Understanding People in a Downturn

28 Mar 2009|Steve Diller

A client focused on understanding a global markeplace asked me recently about the likely impact of the recession on obtaining consumer insights. It’s difficult to know exactly how the current economic situation will show up in our work. It’s essential to know how to listen to people in the context of their lives, of course, so the question is very timely.

We can anticipate that it could play out in a few ways, including:

1. People may be holding off on purchases. Because we know this is happening in the US, we can adjust recruiting so that, if people are intending to purchase relevant items in the next year (normally, we’d look for those planning on doing so in the next six months), they will qualify to participate.

2. People may be re-thinking the pricepoint they’re willing to consider for the relevant product category. We can’t predict the extent to which this is true, but we can detect it through the questions we ask respondents. Their sense of how their price sensitivity has changed over the last year isn’t entirely reliable, but at minimum, we can get a good read on how pricepoint is influencing their choices.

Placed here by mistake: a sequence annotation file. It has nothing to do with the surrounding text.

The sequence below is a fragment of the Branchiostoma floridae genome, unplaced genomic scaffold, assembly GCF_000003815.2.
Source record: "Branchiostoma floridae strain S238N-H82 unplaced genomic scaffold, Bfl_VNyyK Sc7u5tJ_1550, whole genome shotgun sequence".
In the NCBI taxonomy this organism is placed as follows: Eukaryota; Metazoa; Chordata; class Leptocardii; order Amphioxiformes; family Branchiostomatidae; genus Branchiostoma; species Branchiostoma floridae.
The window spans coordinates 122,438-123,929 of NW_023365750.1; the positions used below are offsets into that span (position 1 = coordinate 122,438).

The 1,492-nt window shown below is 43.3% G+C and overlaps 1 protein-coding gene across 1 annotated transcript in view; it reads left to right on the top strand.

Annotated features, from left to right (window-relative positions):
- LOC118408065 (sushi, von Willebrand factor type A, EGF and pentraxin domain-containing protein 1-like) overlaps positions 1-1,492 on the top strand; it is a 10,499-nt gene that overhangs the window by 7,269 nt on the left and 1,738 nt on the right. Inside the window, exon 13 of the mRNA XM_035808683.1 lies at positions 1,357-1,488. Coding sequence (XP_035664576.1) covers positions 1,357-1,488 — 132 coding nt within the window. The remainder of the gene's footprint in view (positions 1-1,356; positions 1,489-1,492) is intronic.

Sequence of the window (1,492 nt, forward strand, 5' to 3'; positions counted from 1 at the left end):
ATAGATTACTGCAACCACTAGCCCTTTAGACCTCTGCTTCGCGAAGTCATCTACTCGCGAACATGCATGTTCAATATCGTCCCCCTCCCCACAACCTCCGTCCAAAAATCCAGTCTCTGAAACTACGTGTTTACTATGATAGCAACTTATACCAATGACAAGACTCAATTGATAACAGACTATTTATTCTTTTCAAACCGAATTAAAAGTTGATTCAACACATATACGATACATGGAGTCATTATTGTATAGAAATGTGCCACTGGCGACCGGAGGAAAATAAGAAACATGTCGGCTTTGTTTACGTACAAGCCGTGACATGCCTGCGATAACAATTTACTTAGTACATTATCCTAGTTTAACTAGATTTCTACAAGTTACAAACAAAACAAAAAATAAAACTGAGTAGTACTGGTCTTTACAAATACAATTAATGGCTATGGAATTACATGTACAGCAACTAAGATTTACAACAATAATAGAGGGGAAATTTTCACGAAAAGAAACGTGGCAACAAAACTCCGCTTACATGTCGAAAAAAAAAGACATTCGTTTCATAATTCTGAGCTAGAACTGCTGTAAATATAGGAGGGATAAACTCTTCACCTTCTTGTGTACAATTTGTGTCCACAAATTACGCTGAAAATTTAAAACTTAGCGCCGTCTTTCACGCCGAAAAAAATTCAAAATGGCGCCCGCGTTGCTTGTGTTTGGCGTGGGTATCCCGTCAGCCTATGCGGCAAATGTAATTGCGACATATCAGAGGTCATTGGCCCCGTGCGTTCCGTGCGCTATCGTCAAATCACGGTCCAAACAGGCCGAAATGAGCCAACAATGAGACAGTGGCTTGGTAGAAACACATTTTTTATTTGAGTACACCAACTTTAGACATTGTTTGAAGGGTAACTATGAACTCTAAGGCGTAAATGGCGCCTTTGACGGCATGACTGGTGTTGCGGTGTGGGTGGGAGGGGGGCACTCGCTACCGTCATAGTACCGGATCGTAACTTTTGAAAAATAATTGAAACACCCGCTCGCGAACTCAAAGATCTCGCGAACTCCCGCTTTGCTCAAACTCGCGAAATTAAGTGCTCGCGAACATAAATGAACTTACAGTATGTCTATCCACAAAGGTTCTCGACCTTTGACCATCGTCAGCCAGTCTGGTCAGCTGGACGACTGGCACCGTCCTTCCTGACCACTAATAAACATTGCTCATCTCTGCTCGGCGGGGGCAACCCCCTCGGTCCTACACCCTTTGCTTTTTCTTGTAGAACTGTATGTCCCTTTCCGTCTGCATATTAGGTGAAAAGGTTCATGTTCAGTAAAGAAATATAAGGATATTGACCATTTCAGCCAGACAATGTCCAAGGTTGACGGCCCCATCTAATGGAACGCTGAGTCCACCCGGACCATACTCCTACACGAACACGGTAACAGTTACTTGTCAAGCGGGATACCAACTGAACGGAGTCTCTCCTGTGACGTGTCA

3. People may be re-thinking brand. Here too, respondents’ sense of how brand appeal is changing isn’t entirely reliable, but nonetheless, it’s important to dig up what is influencing their thinking currently.

It’s important to keep in mind that purchase timing, price sensitivity and, to a lesser extent, brand preference, are always subject to change under pressure of changing circumstances. Experiential preferences, however, are generally not, except in the broad sweep of a person’s lifestages. For instance, an individual may want to pay less than in the past, but their desire for excitement and accomplishment (two high-level experiences) is unlikely to be fundamentally altered by an economic downturn. Since the most valuable perspectives on people are grounded in the experiences people seek, our task will be to unearth enduring experiential preferences.

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